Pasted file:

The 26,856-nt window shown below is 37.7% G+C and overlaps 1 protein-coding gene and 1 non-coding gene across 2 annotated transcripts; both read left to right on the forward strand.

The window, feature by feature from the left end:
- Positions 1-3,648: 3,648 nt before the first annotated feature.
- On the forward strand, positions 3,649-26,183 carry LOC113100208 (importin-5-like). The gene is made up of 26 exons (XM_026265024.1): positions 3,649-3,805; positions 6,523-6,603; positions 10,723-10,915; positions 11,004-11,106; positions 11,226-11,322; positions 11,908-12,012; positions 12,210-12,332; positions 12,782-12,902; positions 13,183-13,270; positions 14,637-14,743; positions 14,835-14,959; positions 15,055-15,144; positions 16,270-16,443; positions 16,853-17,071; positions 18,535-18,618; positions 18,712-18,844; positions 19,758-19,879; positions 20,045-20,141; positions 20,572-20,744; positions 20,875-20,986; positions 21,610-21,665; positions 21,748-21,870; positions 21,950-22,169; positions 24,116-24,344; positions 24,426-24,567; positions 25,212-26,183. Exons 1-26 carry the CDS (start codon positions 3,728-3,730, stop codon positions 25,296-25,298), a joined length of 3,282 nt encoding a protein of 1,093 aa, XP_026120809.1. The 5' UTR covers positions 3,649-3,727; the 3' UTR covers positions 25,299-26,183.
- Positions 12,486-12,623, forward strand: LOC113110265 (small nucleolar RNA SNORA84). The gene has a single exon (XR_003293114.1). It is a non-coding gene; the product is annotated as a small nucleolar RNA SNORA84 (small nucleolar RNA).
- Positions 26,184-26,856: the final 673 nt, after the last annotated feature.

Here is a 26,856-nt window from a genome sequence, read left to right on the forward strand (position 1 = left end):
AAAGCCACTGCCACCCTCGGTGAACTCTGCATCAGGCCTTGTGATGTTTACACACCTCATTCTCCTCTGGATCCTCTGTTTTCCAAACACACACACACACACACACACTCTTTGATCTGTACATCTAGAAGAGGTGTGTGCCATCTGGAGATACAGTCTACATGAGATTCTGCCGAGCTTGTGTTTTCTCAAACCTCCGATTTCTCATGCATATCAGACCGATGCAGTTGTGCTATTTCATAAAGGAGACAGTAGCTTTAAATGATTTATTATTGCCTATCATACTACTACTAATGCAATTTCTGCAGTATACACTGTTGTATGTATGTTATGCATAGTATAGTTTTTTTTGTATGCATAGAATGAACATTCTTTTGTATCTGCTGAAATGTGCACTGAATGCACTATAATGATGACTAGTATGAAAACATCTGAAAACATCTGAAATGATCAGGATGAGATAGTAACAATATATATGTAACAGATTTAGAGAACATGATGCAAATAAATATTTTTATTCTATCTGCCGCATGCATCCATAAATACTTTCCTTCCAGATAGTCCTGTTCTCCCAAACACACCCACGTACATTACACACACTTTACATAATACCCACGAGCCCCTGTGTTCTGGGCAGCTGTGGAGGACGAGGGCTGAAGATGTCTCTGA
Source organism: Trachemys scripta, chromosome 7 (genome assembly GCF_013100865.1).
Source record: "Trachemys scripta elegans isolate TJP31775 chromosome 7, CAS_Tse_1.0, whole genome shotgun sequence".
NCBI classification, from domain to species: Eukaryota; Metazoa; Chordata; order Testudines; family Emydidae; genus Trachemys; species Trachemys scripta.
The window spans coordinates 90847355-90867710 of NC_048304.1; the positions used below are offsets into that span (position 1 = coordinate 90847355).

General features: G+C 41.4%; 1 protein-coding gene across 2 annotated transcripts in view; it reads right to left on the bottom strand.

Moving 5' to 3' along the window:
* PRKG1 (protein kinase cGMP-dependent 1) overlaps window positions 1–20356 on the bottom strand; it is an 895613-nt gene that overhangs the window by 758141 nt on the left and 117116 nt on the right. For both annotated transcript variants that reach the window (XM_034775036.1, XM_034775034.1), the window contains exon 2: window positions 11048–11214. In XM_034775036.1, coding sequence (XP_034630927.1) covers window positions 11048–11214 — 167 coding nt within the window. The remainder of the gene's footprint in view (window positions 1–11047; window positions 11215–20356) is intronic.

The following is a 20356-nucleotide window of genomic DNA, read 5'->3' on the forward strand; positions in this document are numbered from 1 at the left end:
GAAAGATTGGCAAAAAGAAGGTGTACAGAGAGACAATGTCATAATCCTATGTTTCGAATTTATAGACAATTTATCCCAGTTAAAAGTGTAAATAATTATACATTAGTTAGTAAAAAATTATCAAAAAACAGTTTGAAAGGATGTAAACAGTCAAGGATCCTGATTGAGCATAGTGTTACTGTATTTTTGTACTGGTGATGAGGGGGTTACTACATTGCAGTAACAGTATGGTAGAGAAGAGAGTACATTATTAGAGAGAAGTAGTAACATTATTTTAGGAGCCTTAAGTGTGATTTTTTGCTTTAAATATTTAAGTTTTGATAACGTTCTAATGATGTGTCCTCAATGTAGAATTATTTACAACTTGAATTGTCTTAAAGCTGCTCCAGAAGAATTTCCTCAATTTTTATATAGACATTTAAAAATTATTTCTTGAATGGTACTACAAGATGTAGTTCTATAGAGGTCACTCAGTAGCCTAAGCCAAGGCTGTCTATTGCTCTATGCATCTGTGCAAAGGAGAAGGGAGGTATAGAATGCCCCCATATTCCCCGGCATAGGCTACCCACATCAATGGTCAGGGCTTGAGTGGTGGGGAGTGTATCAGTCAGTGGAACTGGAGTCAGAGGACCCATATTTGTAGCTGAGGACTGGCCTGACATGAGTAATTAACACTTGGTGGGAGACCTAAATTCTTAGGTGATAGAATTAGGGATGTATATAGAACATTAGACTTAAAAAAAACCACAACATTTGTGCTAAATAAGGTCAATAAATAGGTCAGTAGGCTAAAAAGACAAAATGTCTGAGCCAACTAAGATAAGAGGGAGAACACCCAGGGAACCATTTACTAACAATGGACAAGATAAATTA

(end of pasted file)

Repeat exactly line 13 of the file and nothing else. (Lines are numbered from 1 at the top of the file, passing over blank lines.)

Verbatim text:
General features: G+C 41.4%; 1 protein-coding gene across 2 annotated transcripts in view; it reads right to left on the bottom strand.